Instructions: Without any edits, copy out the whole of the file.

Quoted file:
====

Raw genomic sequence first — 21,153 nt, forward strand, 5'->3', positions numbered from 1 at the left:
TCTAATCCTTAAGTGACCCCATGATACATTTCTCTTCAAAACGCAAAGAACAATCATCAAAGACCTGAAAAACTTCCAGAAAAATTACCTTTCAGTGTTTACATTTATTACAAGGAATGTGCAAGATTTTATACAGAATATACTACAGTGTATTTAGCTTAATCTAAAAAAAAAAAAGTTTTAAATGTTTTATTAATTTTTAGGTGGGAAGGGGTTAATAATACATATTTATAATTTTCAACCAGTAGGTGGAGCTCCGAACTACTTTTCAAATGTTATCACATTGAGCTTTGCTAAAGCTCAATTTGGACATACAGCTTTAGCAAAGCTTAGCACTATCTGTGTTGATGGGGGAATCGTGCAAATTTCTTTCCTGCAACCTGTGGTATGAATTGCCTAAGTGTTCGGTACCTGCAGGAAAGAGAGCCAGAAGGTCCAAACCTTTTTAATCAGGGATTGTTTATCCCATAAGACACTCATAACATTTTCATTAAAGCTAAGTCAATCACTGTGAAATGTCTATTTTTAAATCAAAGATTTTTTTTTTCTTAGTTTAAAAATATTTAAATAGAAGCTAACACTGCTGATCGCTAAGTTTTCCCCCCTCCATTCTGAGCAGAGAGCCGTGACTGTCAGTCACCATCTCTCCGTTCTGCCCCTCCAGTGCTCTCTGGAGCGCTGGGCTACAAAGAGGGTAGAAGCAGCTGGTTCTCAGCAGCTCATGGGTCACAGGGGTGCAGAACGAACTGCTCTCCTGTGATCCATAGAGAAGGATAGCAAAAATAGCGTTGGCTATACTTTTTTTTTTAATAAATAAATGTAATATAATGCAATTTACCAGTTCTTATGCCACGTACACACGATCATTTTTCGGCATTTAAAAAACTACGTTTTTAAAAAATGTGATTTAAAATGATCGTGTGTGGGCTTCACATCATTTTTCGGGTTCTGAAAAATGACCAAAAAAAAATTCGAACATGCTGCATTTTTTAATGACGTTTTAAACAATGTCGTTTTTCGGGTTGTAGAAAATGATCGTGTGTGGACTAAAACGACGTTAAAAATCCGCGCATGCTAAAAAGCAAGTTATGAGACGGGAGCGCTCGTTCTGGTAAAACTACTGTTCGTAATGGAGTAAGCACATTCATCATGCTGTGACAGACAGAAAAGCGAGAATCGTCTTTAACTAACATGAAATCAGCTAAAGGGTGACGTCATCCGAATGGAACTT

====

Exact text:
Raw genomic sequence first — 21,153 nt, forward strand, 5'->3', positions numbered from 1 at the left:
TCTAATCCTTAAGTGACCCCATGATACATTTCTCTTCAAAACGCAAAGAACAATCATCAAAGACCTGAAAAACTTCCAGAAAAATTACCTTTCAGTGTTTACATTTATTACAAGGAATGTGCAAGATTTTATACAGAATATACTACAGTGTATTTAGCTTAATCTAAAAAAAAAAAAGTTTTAAATGTTTTATTAATTTTTAGGTGGGAAGGGGTTAATAATACATATTTATAATTTTCAACCAGTAGGTGGAGCTCCGAACTACTTTTCAAATGTTATCACATTGAGCTTTGCTAAAGCTCAATTTGGACATACAGCTTTAGCAAAGCTTAGCACTATCTGTGTTGATGGGGGAATCGTGCAAATTTCTTTCCTGCAACCTGTGGTATGAATTGCCTAAGTGTTCGGTACCTGCAGGAAAGAGAGCCAGAAGGTCCAAACCTTTTTAATCAGGGATTGTTTATCCCATAAGACACTCATAACATTTTCATTAAAGCTAAGTCAATCACTGTGAAATGTCTATTTTTAAATCAAAGATTTTTTTTTTCTTAGTTTAAAAATATTTAAATAGAAGCTAACACTGCTGATCGCTAAGTTTTCCCCCCTCCATTCTGAGCAGAGAGCCGTGACTGTCAGTCACCATCTCTCCGTTCTGCCCCTCCAGTGCTCTCTGGAGCGCTGGGCTACAAAGAGGGTAGAAGCAGCTGGTTCTCAGCAGCTCATGGGTCACAGGGGTGCAGAACGAACTGCTCTCCTGTGATCCATAGAGAAGGATAGCAAAAATAGCGTTGGCTATACTTTTTTTTTTAATAAATAAATGTAATATAATGCAATTTACCAGTTCTTATGCCACGTACACACGATCATTTTTCGGCATTTAAAAAACTACGTTTTTAAAAAATGTGATTTAAAATGATCGTGTGTGGGCTTCACATCATTTTTCGGGTTCTGAAAAATGACCAAAAAAAAATTCGAACATGCTGCATTTTTTAATGACGTTTTAAACAATGTCGTTTTTCGGGTTGTAGAAAATGATCGTGTGTGGACTAAAACGACGTTAAAAATCCGCGCATGCTAAAAAGCAAGTTATGAGACGGGAGCGCTCGTTCTGGTAAAACTACTGTTCGTAATGGAGTAAGCACATTCATCATGCTGTGACAGACAGAAAAGCGAGAATCGTCTTTAACTAACATGAAATCAGCTAAAGGGTGACGTCATCCGAATGGAACTT